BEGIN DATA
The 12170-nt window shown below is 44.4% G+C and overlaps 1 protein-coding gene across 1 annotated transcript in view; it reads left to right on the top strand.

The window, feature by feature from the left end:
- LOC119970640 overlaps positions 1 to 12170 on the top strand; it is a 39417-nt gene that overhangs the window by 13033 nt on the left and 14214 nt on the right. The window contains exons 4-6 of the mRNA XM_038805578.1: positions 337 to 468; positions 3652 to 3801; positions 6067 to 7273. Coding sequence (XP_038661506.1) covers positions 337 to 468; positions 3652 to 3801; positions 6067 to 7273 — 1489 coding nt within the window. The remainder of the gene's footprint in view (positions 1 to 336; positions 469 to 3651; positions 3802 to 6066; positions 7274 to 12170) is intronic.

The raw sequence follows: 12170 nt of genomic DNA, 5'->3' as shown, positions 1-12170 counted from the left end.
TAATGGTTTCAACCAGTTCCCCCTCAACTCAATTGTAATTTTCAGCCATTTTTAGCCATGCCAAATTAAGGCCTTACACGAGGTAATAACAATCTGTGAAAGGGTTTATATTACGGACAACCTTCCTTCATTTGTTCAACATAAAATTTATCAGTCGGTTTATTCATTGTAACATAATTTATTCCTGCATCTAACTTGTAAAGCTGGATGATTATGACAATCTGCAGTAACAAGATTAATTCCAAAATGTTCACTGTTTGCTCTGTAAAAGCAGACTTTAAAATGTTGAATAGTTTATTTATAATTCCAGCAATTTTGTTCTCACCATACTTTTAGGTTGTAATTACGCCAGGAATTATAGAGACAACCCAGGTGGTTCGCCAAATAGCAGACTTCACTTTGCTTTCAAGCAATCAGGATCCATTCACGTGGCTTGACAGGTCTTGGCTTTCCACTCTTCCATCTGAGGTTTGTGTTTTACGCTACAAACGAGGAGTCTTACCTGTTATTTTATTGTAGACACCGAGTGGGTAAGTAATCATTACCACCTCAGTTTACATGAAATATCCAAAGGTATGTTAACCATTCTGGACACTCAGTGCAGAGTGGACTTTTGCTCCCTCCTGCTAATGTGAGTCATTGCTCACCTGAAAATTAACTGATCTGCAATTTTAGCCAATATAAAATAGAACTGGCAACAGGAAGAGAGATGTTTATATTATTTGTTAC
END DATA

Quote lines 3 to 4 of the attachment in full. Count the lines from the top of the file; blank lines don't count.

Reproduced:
- LOC119970640 overlaps positions 1 to 12170 on the top strand; it is a 39417-nt gene that overhangs the window by 13033 nt on the left and 14214 nt on the right. The window contains exons 4-6 of the mRNA XM_038805578.1: positions 337 to 468; positions 3652 to 3801; positions 6067 to 7273. Coding sequence (XP_038661506.1) covers positions 337 to 468; positions 3652 to 3801; positions 6067 to 7273 — 1489 coding nt within the window. The remainder of the gene's footprint in view (positions 1 to 336; positions 469 to 3651; positions 3802 to 6066; positions 7274 to 12170) is intronic.

The raw sequence follows: 12170 nt of genomic DNA, 5'->3' as shown, positions 1-12170 counted from the left end.